Yet as a wife of a seemingly 'progressive' western diplomat, you were expected to allow your husband to similarly do as he pleased and remain in the marriage. Granted, at least for Harriet, there was no physical/sexual abuse involved, other than abandonment and neglect, but she was certainly expected to just stand by and stay in the marriage, no matter what. Though unlike Nargis, she did apparently have family who could and would help her, at least to some extent, back in England. And we learn that she had extracted enough financial settlement from Henri to adequately support herself and her children. And, it is in this final stage of their relationship that Harriet proves she had indeed 'seen' and understands what type of help Nargis and her children can use most, as she arranges to pay all schooling fees for the children; providing education for their children is the main financial challenge for parents in most of the underdeveloped countries. Education is not 'free' or automatically provided by these governments. Typically, these governments don't even provide sufficient infrastructure, sanitation or plumbing, etc. These people live alongside their own waste, as did Nargis and her family. 

So what made these two women choose to break free from their respective marriages? It was an internal strength that each of them had and used. The ability to be strong and persevere, regardless of the challenges they faced. We discover that it is Nargis' strength that keeps Harriet motivated to improve herself and advance her own life once she returns to England with her children, cutting Henri from their lives. As she states,
Whenever I feel frightened of the future, uncertain of whether I can manage alone, I think of her.
What would Nargis not be able to do in Britain? 
What could she not achieve without tradition and poverty holding her back? 
Her trials were so much worse than anything I have had to face, yet she prevails. 
She inspires me forward, into my new, uncertain life and gives me the determination to succeed. And so I will. (285)

Much of what this book spoke to me of was the ability of women to be people in their own right. Not to be owned by or beholden to a male in a marriage to determine their life. In my own experience, I agree with those 'experts' who claim many fewer marriages would remain intact if females had financial independence in their own right. This has been true for me in my own experience with marriage. Women who have financial security can leave much more easily than those who do not. It is a matter of economic viability, just as it applies to countries such a Tajikistan where people are unable to obtain work to support themselves. Education and economic opportunity provide stability, for societies overall, and women in particular.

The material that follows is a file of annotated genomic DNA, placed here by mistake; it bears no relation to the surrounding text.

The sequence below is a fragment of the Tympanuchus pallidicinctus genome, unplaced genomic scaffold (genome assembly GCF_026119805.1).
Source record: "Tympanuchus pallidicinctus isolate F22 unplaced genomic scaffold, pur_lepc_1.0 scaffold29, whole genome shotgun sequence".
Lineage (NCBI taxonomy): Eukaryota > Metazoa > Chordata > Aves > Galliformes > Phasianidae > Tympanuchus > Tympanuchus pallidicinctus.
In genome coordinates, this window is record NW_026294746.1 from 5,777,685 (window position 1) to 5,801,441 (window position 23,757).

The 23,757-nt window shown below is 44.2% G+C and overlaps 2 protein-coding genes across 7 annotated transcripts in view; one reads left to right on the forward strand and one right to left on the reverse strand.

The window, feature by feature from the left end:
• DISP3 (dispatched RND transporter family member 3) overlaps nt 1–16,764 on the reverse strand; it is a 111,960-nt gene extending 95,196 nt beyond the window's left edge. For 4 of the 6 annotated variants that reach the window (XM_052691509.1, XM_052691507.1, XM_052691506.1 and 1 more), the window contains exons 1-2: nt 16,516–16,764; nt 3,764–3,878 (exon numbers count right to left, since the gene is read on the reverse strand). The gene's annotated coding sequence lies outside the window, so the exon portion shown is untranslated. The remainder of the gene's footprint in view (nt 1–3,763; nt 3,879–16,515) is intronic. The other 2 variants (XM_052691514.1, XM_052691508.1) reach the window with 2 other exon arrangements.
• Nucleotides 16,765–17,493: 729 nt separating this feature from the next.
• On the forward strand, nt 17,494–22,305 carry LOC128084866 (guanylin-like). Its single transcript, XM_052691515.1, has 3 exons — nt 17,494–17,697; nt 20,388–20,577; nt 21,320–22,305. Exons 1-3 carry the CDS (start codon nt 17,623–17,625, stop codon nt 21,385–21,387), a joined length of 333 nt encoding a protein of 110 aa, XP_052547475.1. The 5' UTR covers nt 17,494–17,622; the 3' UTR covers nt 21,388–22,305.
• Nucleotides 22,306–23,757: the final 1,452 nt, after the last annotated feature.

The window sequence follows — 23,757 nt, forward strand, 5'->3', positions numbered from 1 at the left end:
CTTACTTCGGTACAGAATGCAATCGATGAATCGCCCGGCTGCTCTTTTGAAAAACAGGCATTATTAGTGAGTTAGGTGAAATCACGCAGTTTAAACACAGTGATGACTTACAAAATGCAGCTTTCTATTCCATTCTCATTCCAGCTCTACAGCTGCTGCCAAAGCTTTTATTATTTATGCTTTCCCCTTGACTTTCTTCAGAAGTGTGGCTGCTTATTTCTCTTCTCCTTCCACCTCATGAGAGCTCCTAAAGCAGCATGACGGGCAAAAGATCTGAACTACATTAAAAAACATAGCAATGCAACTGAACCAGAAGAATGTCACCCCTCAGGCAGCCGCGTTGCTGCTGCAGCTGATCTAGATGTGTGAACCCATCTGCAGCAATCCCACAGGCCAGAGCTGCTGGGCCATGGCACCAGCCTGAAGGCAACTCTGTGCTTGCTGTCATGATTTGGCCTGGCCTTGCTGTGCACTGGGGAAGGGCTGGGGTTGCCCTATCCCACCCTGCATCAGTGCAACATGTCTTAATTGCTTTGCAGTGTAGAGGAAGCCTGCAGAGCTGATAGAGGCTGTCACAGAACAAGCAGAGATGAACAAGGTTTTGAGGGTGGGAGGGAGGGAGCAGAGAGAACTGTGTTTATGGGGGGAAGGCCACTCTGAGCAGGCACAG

If you haven't read this book, you really should.
I would highly recommend it and would love to know more about the author 
and how much, if any, of this book reflects her own personal experiences.
Islam is not conducive to women being their own people overall.
I can only hope that will change for the better.
In my opinion, there cannot be a stable society when one-half 
of its population is subjugated and controlled by others.

Join us for our next 
Literary Wives read 
in August.

We will review 
How to Be A Good Wife 
by Emma Chapman


  1. Wow, Lynn! You certainly had a lot of thoughts about this novel! It's hard to know what to react to. I personally didn't see a lot of depth in the depiction of either marriage. It's almost as if each husband had ABUSER or NEGLECTER printed on his forehead. I guess I would have liked to see a more nuanced view.

    1. I would agree, the marriage relationships are not depicted to a great depth, but I was okay with that. I thought the best relationship of all was that between Nargis and Harriet. It was enlightening to see Harriet open up.

  2. Dear Lynn,
    Thank you for taking the time to post this lovely review of 'The Disobedient Wife'. If anyone want to know more, there is a book page on facebook: The Disobedient Wife by Annika Milisic-Stanley. Thanks again.

    1. Actually, the link to that Facebook page is linked to the author's name in the posting heading! :) I have not yet had time to check it out, but definitely will! Thanks for stopping by!

  3. What I liked most about this book was the relationship between the two women and how they influenced each other. Their situations were so different in one way, but they both felt trapped (or were trapped) by their husbands. I'm not sure if Harriet would have had the strength to come out of herself without Nargis. And Nargis might not have made it without Harriet, because of her financial situation.
    I really enjoyed this book!

    1. Agreed! I did love their relationship with each other! And they each strengthened the other! I loved how Harriet was thinking about Nargis' strength when back in England on her own. What an impact Nargis made on Harriet. :) Glad you liked it, too.

  4. I like your thoughts on the cover of the book. I too looked at it a few times and with more reading of the novel, it meant more as I kept going. Given your discussion of the divide religiously/spiritually between Henri and the other men in the book, I wonder if part of the meaning we can gain from the novel is that it doesn't really matter which religion or culture you are from: we can be cruel in marriage. We can be unhappy in marriage. I saw more of a feminist theme rather than a critique of religion. It was also nice to hear about your commitment to free trade items. I love hearing about the activism!

    1. I would agree with your comment regarding abusive/unhappy marriages not being dependent upon any one religion or culture. I guess that's kinda what I was trying to say, but didn't state it clearly. No matter what a woman's background or situation, her partner can make her life happy or miserable, eh? Definitely get the feminism, that's basically what I was getting at with the fact that Islam in particular isn't conducive to women being themselves. It's not as if I have a ton of money to spend, so I feel it is even more important to be aware of who is being supported by my few dollars! I firmly believe we are all activists when we spend money, therefore, we need to know where it is going. :)